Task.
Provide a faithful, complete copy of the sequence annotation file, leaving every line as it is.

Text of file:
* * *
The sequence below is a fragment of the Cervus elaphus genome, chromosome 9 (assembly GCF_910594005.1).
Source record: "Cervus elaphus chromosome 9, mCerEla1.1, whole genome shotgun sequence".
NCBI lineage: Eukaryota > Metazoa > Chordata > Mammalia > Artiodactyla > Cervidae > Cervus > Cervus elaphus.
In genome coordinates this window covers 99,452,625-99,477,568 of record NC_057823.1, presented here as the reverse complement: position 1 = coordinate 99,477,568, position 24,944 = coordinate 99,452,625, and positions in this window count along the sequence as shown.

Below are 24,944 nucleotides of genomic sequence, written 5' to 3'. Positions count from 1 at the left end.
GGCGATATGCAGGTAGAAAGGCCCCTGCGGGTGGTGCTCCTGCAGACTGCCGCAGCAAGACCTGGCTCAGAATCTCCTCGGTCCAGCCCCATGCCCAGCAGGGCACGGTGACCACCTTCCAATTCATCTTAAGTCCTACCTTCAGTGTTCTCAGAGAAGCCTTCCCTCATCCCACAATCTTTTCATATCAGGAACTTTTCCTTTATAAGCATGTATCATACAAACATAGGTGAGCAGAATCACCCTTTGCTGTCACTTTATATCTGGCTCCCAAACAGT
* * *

The sequence below is a fragment of the Cervus elaphus genome, chromosome 9 (assembly GCF_910594005.1).
Source record: "Cervus elaphus chromosome 9, mCerEla1.1, whole genome shotgun sequence".
NCBI lineage: Eukaryota > Metazoa > Chordata > Mammalia > Artiodactyla > Cervidae > Cervus > Cervus elaphus.
In genome coordinates this window covers 99,452,625-99,477,568 of record NC_057823.1, presented here as the reverse complement: position 1 = coordinate 99,477,568, position 24,944 = coordinate 99,452,625, and positions in this window count along the sequence as shown.

Below are 24,944 nucleotides of genomic sequence, written 5' to 3'. Positions count from 1 at the left end.
GGCGATATGCAGGTAGAAAGGCCCCTGCGGGTGGTGCTCCTGCAGACTGCCGCAGCAAGACCTGGCTCAGAATCTCCTCGGTCCAGCCCCATGCCCAGCAGGGCACGGTGACCACCTTCCAATTCATCTTAAGTCCTACCTTCAGTGTTCTCAGAGAAGCCTTCCCTCATCCCACAATCTTTTCATATCAGGAACTTTTCCTTTATAAGCATGTATCATACAAACATAGGTGAGCAGAATCACCCTTTGCTGTCACTTTATATCTGGCTCCCAAACAGT